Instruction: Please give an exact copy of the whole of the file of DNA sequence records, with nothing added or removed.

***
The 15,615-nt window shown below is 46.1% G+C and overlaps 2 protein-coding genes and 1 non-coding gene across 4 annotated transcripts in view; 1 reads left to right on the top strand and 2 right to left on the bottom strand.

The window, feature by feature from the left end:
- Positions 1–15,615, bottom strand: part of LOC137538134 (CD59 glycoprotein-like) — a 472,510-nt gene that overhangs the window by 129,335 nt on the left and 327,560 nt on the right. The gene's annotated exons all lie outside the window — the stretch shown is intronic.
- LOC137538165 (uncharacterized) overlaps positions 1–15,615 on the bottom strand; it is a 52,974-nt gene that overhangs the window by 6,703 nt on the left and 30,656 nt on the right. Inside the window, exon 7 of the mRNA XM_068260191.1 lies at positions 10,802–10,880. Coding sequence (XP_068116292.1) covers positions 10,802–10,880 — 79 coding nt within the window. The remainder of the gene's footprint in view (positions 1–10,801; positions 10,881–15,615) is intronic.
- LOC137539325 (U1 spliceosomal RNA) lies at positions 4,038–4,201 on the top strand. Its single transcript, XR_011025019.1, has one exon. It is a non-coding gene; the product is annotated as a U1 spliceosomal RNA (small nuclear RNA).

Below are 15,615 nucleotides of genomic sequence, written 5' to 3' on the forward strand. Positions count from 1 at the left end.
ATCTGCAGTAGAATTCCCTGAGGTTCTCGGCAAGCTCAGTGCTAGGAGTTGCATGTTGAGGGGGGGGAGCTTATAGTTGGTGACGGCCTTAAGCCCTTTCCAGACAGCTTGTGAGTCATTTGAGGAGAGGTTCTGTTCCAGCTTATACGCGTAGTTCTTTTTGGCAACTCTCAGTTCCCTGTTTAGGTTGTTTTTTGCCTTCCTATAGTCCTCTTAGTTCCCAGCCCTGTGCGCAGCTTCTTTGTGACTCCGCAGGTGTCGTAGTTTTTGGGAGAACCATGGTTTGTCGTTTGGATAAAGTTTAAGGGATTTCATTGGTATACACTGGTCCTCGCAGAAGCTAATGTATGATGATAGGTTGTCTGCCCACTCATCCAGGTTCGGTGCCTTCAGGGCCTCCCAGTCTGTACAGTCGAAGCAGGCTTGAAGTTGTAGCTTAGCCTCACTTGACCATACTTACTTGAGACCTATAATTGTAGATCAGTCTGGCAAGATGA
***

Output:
The 15,615-nt window shown below is 46.1% G+C and overlaps 2 protein-coding genes and 1 non-coding gene across 4 annotated transcripts in view; 1 reads left to right on the top strand and 2 right to left on the bottom strand.

The window, feature by feature from the left end:
- Positions 1–15,615, bottom strand: part of LOC137538134 (CD59 glycoprotein-like) — a 472,510-nt gene that overhangs the window by 129,335 nt on the left and 327,560 nt on the right. The gene's annotated exons all lie outside the window — the stretch shown is intronic.
- LOC137538165 (uncharacterized) overlaps positions 1–15,615 on the bottom strand; it is a 52,974-nt gene that overhangs the window by 6,703 nt on the left and 30,656 nt on the right. Inside the window, exon 7 of the mRNA XM_068260191.1 lies at positions 10,802–10,880. Coding sequence (XP_068116292.1) covers positions 10,802–10,880 — 79 coding nt within the window. The remainder of the gene's footprint in view (positions 1–10,801; positions 10,881–15,615) is intronic.
- LOC137539325 (U1 spliceosomal RNA) lies at positions 4,038–4,201 on the top strand. Its single transcript, XR_011025019.1, has one exon. It is a non-coding gene; the product is annotated as a U1 spliceosomal RNA (small nuclear RNA).

Below are 15,615 nucleotides of genomic sequence, written 5' to 3' on the forward strand. Positions count from 1 at the left end.
ATCTGCAGTAGAATTCCCTGAGGTTCTCGGCAAGCTCAGTGCTAGGAGTTGCATGTTGAGGGGGGGGAGCTTATAGTTGGTGACGGCCTTAAGCCCTTTCCAGACAGCTTGTGAGTCATTTGAGGAGAGGTTCTGTTCCAGCTTATACGCGTAGTTCTTTTTGGCAACTCTCAGTTCCCTGTTTAGGTTGTTTTTTGCCTTCCTATAGTCCTCTTAGTTCCCAGCCCTGTGCGCAGCTTCTTTGTGACTCCGCAGGTGTCGTAGTTTTTGGGAGAACCATGGTTTGTCGTTTGGATAAAGTTTAAGGGATTTCATTGGTATACACTGGTCCTCGCAGAAGCTAATGTATGATGATAGGTTGTCTGCCCACTCATCCAGGTTCGGTGCCTTCAGGGCCTCCCAGTCTGTACAGTCGAAGCAGGCTTGAAGTTGTAGCTTAGCCTCACTTGACCATACTTACTTGAGACCTATAATTGTAGATCAGTCTGGCAAGATGA